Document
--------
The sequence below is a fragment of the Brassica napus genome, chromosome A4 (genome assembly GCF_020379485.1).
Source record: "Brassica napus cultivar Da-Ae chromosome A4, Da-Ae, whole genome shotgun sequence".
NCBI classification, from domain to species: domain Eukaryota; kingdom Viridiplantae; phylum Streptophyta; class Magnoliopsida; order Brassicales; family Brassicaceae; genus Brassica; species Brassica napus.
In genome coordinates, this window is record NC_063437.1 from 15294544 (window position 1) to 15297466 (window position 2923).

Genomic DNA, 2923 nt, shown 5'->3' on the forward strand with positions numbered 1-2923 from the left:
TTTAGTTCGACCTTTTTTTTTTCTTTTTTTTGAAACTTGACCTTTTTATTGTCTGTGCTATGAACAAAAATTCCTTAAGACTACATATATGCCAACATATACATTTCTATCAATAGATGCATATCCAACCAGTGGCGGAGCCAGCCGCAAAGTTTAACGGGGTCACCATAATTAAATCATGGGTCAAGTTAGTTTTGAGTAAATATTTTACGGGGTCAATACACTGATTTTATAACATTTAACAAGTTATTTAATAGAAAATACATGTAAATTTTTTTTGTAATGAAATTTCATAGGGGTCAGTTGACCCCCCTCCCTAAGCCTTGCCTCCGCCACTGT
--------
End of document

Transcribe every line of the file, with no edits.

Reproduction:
The sequence below is a fragment of the Brassica napus genome, chromosome A4 (genome assembly GCF_020379485.1).
Source record: "Brassica napus cultivar Da-Ae chromosome A4, Da-Ae, whole genome shotgun sequence".
NCBI classification, from domain to species: domain Eukaryota; kingdom Viridiplantae; phylum Streptophyta; class Magnoliopsida; order Brassicales; family Brassicaceae; genus Brassica; species Brassica napus.
In genome coordinates, this window is record NC_063437.1 from 15294544 (window position 1) to 15297466 (window position 2923).

Genomic DNA, 2923 nt, shown 5'->3' on the forward strand with positions numbered 1-2923 from the left:
TTTAGTTCGACCTTTTTTTTTTCTTTTTTTTGAAACTTGACCTTTTTATTGTCTGTGCTATGAACAAAAATTCCTTAAGACTACATATATGCCAACATATACATTTCTATCAATAGATGCATATCCAACCAGTGGCGGAGCCAGCCGCAAAGTTTAACGGGGTCACCATAATTAAATCATGGGTCAAGTTAGTTTTGAGTAAATATTTTACGGGGTCAATACACTGATTTTATAACATTTAACAAGTTATTTAATAGAAAATACATGTAAATTTTTTTTGTAATGAAATTTCATAGGGGTCAGTTGACCCCCCTCCCTAAGCCTTGCCTCCGCCACTGT